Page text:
Mentions: Combined Annexin V and 7-AAD reactivity allowed classification of cells into four groups, as follows: early apoptotic cells [Annexin V (+) and 7-AAD (−)], late apoptotic or dead cells [Annexin V (+) and 7-AAD (+)], dead cells [Annexin V (−) and 7-AAD (+)], and live cells [Annexin V (−) and 7-AAD (−)]; see the scatter plots in Fig. 1A. Treatment of HCT116 cells with FF/CAP18 at 10 μg/ml induced high affinity for Annexin V, as shown by the right shift of the scatter plot compared with that of non-treated cells, indicating early apoptosis (Fig. 1A, middle panel). On the other hand, FF/CAP18 treatment at 40 μg/ml increased the number of cells that were positive for Annexin V (+) and 7-AAD (+), indicating that a high dose of FF/CAP18 induced apoptotic cell death in HCT116 cells. The ratio of HCT116 cells at each stage of apoptosis after treatment with the two different doses of FF/CAP18 is summarized in Fig. 1B. The percentage of live cells decreased significantly in a dose-dependent manner (Fig. 1B). The percentage of cells in early apoptosis, however, significantly increased with 10 μg/ml FF/CAP18 treatment, whereas, the percentage of late apoptotic and dead cells only increased with 40 μg/ml treatment (Fig. 1B). From these results, we concluded that early-stage apoptosis was induced by a comparatively low dose (10 μg/ml) of FF/CAP18, whereas high-dose treatment (40 μg/ml) could cause late-stage apoptosis and cell death.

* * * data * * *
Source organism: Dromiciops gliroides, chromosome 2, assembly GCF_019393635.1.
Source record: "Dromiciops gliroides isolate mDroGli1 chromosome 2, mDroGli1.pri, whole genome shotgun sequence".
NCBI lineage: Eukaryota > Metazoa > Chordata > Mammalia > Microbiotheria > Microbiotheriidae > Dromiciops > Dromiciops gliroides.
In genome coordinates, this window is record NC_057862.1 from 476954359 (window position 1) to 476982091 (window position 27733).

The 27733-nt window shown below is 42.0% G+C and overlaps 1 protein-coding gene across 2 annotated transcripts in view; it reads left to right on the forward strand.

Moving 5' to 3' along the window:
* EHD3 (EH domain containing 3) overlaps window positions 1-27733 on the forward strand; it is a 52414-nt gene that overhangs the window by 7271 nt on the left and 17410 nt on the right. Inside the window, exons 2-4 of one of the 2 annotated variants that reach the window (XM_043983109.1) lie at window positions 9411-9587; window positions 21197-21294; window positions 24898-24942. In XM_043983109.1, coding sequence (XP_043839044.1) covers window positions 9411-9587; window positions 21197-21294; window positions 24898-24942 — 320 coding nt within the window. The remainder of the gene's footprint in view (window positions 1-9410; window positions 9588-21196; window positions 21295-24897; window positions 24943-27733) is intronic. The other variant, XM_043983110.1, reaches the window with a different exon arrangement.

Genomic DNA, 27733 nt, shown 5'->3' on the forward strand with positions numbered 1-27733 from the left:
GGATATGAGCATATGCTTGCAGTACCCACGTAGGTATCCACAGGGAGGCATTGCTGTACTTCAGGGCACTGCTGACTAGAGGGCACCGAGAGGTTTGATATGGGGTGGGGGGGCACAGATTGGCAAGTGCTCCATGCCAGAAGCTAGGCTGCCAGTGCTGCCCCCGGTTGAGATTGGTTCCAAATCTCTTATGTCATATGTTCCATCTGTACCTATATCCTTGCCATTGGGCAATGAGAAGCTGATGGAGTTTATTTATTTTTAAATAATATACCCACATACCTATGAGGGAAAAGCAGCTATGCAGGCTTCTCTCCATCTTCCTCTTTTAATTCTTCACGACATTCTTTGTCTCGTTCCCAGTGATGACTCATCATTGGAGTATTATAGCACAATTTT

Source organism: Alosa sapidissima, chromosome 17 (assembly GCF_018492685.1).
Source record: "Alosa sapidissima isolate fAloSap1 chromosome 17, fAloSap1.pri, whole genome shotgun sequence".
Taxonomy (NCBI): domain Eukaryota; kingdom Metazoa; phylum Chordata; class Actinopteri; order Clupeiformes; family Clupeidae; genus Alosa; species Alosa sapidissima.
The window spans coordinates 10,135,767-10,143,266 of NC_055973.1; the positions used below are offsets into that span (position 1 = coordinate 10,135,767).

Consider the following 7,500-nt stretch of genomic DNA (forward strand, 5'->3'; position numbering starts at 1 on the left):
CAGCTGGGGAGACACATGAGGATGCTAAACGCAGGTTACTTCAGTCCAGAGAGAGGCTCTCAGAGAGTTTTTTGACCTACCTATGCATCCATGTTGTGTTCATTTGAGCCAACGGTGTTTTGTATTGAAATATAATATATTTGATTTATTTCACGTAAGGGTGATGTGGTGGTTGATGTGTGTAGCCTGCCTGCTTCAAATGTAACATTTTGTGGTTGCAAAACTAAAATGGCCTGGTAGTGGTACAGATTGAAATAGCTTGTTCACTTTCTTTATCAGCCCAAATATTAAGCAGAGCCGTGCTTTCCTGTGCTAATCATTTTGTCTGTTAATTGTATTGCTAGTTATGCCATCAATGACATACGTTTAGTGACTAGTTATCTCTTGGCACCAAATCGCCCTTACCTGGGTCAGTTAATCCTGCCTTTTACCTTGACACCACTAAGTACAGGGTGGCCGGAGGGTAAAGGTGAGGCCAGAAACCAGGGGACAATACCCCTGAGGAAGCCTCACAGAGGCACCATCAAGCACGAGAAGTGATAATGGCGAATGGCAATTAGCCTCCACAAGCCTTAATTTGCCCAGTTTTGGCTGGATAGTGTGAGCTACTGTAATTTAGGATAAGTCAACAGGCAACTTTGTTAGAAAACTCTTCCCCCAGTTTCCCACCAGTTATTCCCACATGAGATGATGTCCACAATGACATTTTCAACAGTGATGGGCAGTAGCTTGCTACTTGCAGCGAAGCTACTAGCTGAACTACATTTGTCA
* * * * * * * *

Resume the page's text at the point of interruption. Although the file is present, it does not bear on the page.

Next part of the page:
Antimicrobial peptide FF/CAP18 induces apoptotic cell death in HCT116 colon cancer cells via changes in the metabolic profile.

Kuroda K, Fukuda T, Isogai H, Okumura K, Krstic-Demonacos M, Isogai E - Int. J. Oncol. (2015)